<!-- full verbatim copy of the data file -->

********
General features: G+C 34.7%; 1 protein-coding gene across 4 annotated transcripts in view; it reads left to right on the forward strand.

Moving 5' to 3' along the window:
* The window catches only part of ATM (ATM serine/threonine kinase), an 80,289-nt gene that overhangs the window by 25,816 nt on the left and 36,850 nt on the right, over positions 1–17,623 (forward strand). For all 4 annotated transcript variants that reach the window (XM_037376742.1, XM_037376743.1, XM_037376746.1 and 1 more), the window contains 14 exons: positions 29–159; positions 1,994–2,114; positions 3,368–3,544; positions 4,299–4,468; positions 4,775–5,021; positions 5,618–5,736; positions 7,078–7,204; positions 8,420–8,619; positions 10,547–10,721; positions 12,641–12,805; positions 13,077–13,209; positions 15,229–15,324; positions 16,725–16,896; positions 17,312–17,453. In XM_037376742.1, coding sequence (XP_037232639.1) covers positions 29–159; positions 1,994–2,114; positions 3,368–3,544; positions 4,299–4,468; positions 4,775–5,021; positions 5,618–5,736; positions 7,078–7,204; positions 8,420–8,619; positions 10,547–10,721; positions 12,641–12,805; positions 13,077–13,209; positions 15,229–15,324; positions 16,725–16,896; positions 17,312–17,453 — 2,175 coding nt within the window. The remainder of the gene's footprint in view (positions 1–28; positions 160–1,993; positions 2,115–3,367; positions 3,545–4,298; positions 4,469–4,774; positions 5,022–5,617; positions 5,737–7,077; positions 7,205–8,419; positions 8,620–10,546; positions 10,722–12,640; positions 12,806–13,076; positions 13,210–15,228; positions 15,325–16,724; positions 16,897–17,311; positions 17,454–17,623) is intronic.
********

General features: G+C 34.7%; 1 protein-coding gene across 4 annotated transcripts in view; it reads left to right on the forward strand.

Moving 5' to 3' along the window:
* The window catches only part of ATM (ATM serine/threonine kinase), an 80,289-nt gene that overhangs the window by 25,816 nt on the left and 36,850 nt on the right, over positions 1–17,623 (forward strand). For all 4 annotated transcript variants that reach the window (XM_037376742.1, XM_037376743.1, XM_037376746.1 and 1 more), the window contains 14 exons: positions 29–159; positions 1,994–2,114; positions 3,368–3,544; positions 4,299–4,468; positions 4,775–5,021; positions 5,618–5,736; positions 7,078–7,204; positions 8,420–8,619; positions 10,547–10,721; positions 12,641–12,805; positions 13,077–13,209; positions 15,229–15,324; positions 16,725–16,896; positions 17,312–17,453. In XM_037376742.1, coding sequence (XP_037232639.1) covers positions 29–159; positions 1,994–2,114; positions 3,368–3,544; positions 4,299–4,468; positions 4,775–5,021; positions 5,618–5,736; positions 7,078–7,204; positions 8,420–8,619; positions 10,547–10,721; positions 12,641–12,805; positions 13,077–13,209; positions 15,229–15,324; positions 16,725–16,896; positions 17,312–17,453 — 2,175 coding nt within the window. The remainder of the gene's footprint in view (positions 1–28; positions 160–1,993; positions 2,115–3,367; positions 3,545–4,298; positions 4,469–4,774; positions 5,022–5,617; positions 5,737–7,077; positions 7,205–8,419; positions 8,620–10,546; positions 10,722–12,640; positions 12,806–13,076; positions 13,210–15,228; positions 15,325–16,724; positions 16,897–17,311; positions 17,454–17,623) is intronic.